|My future self will regret this eventually|
When you’re young, it feels like there’s so much to worry about now that the future is the last thing on our minds. We have no time even for our lives right now, juggling our education, one, two or even three jobs, and all of our other responsibilities. The future will have to wait until we have a few minutes to spare.
We don’t have time for exercise, or to make ourselves a healthy salad instead of grabbing a too-salty chicken wrap from the local fast-food place. We definitely don’t have time to worry about retirement, especially when many of us are having trouble with month-to-month bills or even just finding a job. We definitely don’t have time to worry about forcing ourselves to drink milk or calcium supplements, especially when getting proper creamer in our coffee is sometimes more than we can manage.
At least, we tell ourselves that. What we don’t admit is that it’s hard to do things for a version of ourselves we can barely fathom, a distant figure that seems light years away. What right does that older you have to stop you from eating that chocolate bar? Will one less slice of pizza really make their life any better than it would have been? Why should we have to turn down our music? Shouldn’t we be enjoying ourselves now, because when we’re old we’ll be in no shape to enjoy any of it anyway?
It’s easy to let ourselves get caught up in thinking that way, to almost resent the idea that we have to take the time to care for a version of ourselves we haven’t even met yet. There’s always time to change, isn’t there?
The thing is, there’s less time than you think.
Getting healthy at the last minute doesn’t erase the years when you’ve been stuffing your body with fat and letting your bones get thin and brittle. It’s like driving a car for years without ever doing any maintenance, letting the brakes wear thin and the oil lines clog up, and then expecting it to run great after a car wash or two.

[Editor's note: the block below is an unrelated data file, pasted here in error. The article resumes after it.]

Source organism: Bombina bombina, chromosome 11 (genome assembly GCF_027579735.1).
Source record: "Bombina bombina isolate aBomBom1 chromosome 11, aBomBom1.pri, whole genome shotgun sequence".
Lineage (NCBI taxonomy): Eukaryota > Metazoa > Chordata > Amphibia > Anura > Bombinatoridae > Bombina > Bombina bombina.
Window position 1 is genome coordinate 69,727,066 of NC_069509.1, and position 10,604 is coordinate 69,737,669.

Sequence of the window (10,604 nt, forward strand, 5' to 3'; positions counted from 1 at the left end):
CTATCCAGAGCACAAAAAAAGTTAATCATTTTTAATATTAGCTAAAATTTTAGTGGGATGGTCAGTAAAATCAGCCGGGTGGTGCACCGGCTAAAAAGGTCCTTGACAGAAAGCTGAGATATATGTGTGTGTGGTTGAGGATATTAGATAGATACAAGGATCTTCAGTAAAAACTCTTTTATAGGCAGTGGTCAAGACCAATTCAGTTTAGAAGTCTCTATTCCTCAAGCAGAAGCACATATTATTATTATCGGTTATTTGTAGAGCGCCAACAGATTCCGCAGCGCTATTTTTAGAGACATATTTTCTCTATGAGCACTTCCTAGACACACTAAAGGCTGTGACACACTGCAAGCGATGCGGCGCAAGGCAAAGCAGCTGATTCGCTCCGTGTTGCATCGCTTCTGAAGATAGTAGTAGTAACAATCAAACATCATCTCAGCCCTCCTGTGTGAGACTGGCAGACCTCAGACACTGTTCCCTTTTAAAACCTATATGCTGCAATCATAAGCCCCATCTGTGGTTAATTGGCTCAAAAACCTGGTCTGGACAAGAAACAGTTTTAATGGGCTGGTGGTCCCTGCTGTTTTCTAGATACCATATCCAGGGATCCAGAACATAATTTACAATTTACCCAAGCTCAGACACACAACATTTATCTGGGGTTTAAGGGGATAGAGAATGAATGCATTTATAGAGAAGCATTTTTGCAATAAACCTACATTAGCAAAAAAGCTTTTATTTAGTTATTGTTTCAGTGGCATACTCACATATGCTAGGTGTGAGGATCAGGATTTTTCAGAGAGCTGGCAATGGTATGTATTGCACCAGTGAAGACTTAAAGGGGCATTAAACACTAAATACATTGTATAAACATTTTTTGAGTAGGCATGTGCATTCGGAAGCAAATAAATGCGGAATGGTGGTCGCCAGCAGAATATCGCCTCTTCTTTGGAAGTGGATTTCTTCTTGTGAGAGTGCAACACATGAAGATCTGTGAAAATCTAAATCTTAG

It takes long-term care to keep your body at its healthiest. True, it will start to break down anyway – even the most well-maintained car runs out eventually – but a healthy body will take longer to lose steam. Slowing down is so much harder on your heart when it already has clogged arteries to deal with. Hearing loss is that much stronger when you’ve been pouring years of loud music into them.
Even though we don’t like to think about it now, we’ll all have to deal with the mess our younger selves leave behind. And when it does happen, we’ll probably wish we could reach back in time and throttle the people we’d been.
I’m sure I will. I know how much of a mess I can make.
So maybe I’ll start worrying about my future self a little more right now, before she shows up and tries to hurt me. I’m not sure how I’ll squeeze in time for that salad, but I can make my own sandwich instead of picking up a hamburger for lunch. I can park my car further away from work, and squeeze in a walk on my lunch break. I can start taking multivitamins, and drink that extra glass of milk even though I don’t really want to.
In the end, my older self will probably still be mad at me. But at least this way, she’ll know I tried.